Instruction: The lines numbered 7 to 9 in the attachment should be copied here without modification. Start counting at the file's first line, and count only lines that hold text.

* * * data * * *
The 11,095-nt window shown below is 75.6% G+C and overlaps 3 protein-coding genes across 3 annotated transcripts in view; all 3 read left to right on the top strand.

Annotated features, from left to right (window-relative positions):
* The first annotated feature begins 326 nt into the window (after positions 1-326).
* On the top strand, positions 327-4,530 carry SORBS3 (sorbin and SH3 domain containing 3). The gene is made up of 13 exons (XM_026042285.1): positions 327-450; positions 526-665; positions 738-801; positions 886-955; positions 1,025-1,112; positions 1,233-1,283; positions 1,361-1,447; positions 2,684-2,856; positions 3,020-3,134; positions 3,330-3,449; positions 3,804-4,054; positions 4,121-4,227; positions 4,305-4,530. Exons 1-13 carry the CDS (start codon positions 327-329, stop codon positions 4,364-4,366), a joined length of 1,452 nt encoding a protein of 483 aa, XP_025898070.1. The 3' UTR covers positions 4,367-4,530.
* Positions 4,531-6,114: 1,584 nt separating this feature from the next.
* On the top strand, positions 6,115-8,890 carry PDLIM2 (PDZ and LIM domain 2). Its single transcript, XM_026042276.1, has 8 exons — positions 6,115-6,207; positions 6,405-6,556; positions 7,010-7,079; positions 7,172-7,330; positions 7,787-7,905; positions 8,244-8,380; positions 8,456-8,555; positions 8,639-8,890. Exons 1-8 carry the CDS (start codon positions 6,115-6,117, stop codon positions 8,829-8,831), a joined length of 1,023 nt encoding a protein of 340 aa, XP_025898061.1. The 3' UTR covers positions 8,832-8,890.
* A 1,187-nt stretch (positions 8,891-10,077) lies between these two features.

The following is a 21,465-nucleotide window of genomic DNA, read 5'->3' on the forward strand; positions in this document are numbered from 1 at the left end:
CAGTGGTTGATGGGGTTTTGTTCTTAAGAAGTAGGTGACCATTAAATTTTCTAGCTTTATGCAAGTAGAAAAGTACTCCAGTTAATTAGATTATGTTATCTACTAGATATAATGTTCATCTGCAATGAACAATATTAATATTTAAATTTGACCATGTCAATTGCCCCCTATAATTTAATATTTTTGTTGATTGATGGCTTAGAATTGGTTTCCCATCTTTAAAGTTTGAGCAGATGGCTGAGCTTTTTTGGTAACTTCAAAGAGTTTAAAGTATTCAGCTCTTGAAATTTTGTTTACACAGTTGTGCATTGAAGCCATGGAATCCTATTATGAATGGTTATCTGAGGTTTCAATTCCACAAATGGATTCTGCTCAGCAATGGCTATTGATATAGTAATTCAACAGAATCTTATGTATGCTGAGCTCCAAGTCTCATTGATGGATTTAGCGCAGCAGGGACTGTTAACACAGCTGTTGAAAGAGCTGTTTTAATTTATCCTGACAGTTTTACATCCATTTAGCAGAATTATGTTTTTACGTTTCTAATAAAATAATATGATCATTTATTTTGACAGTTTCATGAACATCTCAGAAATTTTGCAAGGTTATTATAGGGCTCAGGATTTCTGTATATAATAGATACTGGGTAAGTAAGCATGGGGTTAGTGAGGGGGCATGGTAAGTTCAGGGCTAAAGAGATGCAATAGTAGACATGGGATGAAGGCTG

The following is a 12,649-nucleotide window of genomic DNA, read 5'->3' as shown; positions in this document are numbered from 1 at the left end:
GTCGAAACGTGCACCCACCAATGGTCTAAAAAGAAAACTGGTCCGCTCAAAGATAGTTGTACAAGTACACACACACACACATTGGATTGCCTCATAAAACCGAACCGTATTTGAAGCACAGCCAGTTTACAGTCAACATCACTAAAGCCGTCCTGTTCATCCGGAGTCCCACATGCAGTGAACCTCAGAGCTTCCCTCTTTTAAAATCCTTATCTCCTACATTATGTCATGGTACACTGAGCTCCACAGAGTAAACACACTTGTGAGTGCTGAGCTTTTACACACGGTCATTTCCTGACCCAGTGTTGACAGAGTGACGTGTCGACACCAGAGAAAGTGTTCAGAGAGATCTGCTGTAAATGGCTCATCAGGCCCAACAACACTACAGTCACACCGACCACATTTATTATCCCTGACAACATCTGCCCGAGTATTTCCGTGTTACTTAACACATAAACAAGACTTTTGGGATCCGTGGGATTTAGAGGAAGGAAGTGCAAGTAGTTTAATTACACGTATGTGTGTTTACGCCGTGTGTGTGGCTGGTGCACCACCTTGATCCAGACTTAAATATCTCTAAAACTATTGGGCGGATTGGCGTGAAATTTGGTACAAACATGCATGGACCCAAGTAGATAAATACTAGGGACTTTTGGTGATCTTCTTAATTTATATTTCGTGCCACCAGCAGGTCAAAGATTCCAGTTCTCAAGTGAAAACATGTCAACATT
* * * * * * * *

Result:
* A 1,187-nt stretch (positions 8,891-10,077) lies between these two features.

The following is a 21,465-nucleotide window of genomic DNA, read 5'->3' on the forward strand; positions in this document are numbered from 1 at the left end:
CAGTGGTTGATGGGGTTTTGTTCTTAAGAAGTAGGTGACCATTAAATTTTCTAGCTTTATGCAAGTAGAAAAGTACTCCAGTTAATTAGATTATGTTATCTACTAGATATAATGTTCATCTGCAATGAACAATATTAATATTTAAATTTGACCATGTCAATTGCCCCCTATAATTTAATATTTTTGTTGATTGATGGCTTAGAATTGGTTTCCCATCTTTAAAGTTTGAGCAGATGGCTGAGCTTTTTTGGTAACTTCAAAGAGTTTAAAGTATTCAGCTCTTGAAATTTTGTTTACACAGTTGTGCATTGAAGCCATGGAATCCTATTATGAATGGTTATCTGAGGTTTCAATTCCACAAATGGATTCTGCTCAGCAATGGCTATTGATATAGTAATTCAACAGAATCTTATGTATGCTGAGCTCCAAGTCTCATTGATGGATTTAGCGCAGCAGGGACTGTTAACACAGCTGTTGAAAGAGCTGTTTTAATTTATCCTGACAGTTTTACATCCATTTAGCAGAATTATGTTTTTACGTTTCTAATAAAATAATATGATCATTTATTTTGACAGTTTCATGAACATCTCAGAAATTTTGCAAGGTTATTATAGGGCTCAGGATTTCTGTATATAATAGATACTGGGTAAGTAAGCATGGGGTTAGTGAGGGGGCATGGTAAGTTCAGGGCTAAAGAGATGCAATAGTAGACATGGGATGAAGGCTG